Can Wireless Controls & Resistive Braking Replace Hardwired Throttles, Sensors & Brake Lines?

For the past year and half we have been testing everyone’s e-kickboard scooter, e-skateboard and many other forms of Micro-EV’s.

We are noticing a few trends sparking up and that we just can’t ignore “wireless control input, sensor based control and magnetic resistive braking.” There are 2 major types of control inputs “wired and wireless.” Also, there are also two major types of Micro-EV brakes “brake line or magnetic resistive.” Lets take a look at a few examples of each type.

The “wireless” Wii nunchuck style e-skateboard controller delivers a wireless signal to a wireless receiver breakout-board which is wired to the ESC (Electronic Speed Controller.) Some of these wireless controllers operate on a bluetooth signal others on 2.4GHz bandwith. Basically, push forward on the controller’s knob and the vehicle accelerates forward, hit the brake function and motor starts to spin in reverse (re-gen or resistive braking mode.) When (not if) the wireless signal drops the ESC kills the motor’s power/ braking, which is a both a blessing and a pitfall. The first time you drop signal it’s very scary especially in urban traffic or descending down a large hill.


Shown above is the VESC Open Source ESC (geared towards DIY e-skateboards) by Benjamin Vedder and Enertion Boards. Quite honestly with the available Open Source Mac-OS X programming tools, we are very excited to get our hands on one come this spring season. This technology has been out for a number of years and the open source community is making leaps and bounds recently with slower RPM, FOC/ Sensorless settings that has us very intrigued. This ESC has inputs for many types of controls, sensors, displays etc…..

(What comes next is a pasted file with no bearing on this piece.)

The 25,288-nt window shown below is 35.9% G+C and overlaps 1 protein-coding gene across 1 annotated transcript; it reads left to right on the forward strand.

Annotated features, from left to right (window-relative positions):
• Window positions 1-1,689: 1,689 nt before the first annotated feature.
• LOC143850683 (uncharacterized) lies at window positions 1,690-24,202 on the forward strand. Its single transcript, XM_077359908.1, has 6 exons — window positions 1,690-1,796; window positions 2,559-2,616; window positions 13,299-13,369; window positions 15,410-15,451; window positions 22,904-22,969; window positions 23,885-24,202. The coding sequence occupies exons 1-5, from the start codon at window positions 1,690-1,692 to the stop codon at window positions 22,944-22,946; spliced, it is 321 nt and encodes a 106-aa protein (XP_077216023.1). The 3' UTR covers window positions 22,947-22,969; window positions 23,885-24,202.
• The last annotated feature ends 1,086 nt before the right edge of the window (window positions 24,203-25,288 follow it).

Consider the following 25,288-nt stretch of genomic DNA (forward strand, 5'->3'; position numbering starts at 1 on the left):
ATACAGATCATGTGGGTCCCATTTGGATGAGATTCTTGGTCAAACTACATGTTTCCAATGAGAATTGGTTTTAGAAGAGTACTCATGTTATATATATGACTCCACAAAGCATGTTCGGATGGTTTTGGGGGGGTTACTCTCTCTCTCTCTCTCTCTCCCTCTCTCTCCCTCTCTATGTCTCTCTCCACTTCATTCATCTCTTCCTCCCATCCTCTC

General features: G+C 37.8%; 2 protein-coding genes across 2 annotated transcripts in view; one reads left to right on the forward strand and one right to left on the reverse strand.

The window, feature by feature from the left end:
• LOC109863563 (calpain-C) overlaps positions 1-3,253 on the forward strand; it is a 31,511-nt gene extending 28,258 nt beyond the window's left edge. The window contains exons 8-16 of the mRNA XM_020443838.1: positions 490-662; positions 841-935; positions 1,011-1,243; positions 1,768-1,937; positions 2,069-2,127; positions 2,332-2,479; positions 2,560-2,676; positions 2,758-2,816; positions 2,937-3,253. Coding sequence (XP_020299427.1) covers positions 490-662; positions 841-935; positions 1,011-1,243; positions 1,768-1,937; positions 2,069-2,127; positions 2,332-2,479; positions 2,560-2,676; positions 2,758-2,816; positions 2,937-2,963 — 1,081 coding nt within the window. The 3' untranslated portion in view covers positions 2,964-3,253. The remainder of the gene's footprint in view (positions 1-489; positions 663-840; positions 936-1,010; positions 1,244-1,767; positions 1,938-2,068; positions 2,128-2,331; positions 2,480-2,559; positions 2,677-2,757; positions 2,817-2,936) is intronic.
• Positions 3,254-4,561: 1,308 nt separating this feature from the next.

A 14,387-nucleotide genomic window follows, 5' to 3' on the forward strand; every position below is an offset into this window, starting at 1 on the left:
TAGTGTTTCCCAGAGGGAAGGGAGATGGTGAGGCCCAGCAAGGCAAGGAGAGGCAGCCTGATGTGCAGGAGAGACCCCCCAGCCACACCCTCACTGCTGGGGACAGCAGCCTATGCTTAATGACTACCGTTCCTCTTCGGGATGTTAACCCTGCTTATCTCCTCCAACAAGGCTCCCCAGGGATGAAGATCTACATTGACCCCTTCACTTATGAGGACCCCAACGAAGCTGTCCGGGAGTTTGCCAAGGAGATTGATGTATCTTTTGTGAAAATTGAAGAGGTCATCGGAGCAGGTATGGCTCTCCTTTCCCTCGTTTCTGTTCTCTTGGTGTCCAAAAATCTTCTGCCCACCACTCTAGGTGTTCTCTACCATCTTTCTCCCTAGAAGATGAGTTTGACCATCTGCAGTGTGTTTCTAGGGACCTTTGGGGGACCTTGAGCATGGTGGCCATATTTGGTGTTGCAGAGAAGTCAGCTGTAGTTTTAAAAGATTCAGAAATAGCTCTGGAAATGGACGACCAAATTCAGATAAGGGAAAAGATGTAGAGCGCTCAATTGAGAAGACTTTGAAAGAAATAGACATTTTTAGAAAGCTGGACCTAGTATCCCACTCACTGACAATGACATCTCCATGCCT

The other form of  “wired” sensor based controls that has peaked our interest is the Citybug 2 electric kickscooter from Germany. Throttles are for the most part illegal in most EU countries for Light Electric Vehicles. An ingenious workaround the Citybug 2 scooter has come up with is a “Push & Pull” sensor. The rider pushes on the handlebars which has a slight give, it acts like a throttle and the motor starts to move forward. If the rider pulls back on the handlebars it actuates the resistive re-gen brake mode (albeit very slowly.) We haven’t taken the scooter apart but our guess is some sort of hardwired strain-gauge sensor is at work here in the headset/ fork tube. Similar technology to some e-bike torque sensors, so it’s only a matter of time till the responsiveness of the sensor is commute ready.


Shown above is the Citybug 2 scooter designed in Germany. We test rode this scooter twice, it’s a beautiful design and a great looking scooter. However, it’s extremely under-powered for the American market and the response time for the sensor is very slow. Fun for a leisurely ride in the park, but we can’t see commuting on this vehicle and keeping up with auto-traffic safely. We look forward to what the Citybug 3 will have to offer….

The Zboard and the One-Wheel are worth mentioning using hardwired weight, accelerometer, and gyroscopic sensor technology but the high retail cost can be test prohibitive for us.

Probably, the most successful re-gen/ resistive brake Micro-EV is the e-Twow. They are really the market leaders in the lightweight e-scooter category and one of the first to market. They have a hardwired thumb throttle on the right and a hardwired resistive e-brake thumb throttle on the left. Something the company likes to call KERS Technology – Kinetic energy recovery system.


We bought the e-Twow on a whim at a tradeshow and quite honestly we fell in love with it. Despite the mixed review from Wired magazine.

We still feel that this product is the “lightweight portable” market leader with the most well thought out tooling. Also, keep in mind this product’s design is almost 5 years old already. The designer had to make and tool many of his own original parts before any of his competition. It’s not the slickest or most beautiful I.D. but the riding function is really nice.

Upon riding the scooter, the re-gen brake is strong but not too jerky. It takes a couple of meters to come to a complete stop on flat ground. On a descend down a 12~15% hill grade the resistive mode can not be trusted as a real braking device, only to re-charge the battery which it does nicely. There is a rear scrub brake for this type of braking which also has a wired re-gen sensor in it.

After a week of riding this product you start to think to yourself, why doesn’t every Micro-EV have this re-gen only resistive brake. Then a car pulls out in front of you or a parked car almost door’s you.

You realize, nothing replaces the responsiveness and reliability of a hardwired throttle or sensor and a real brake line…..

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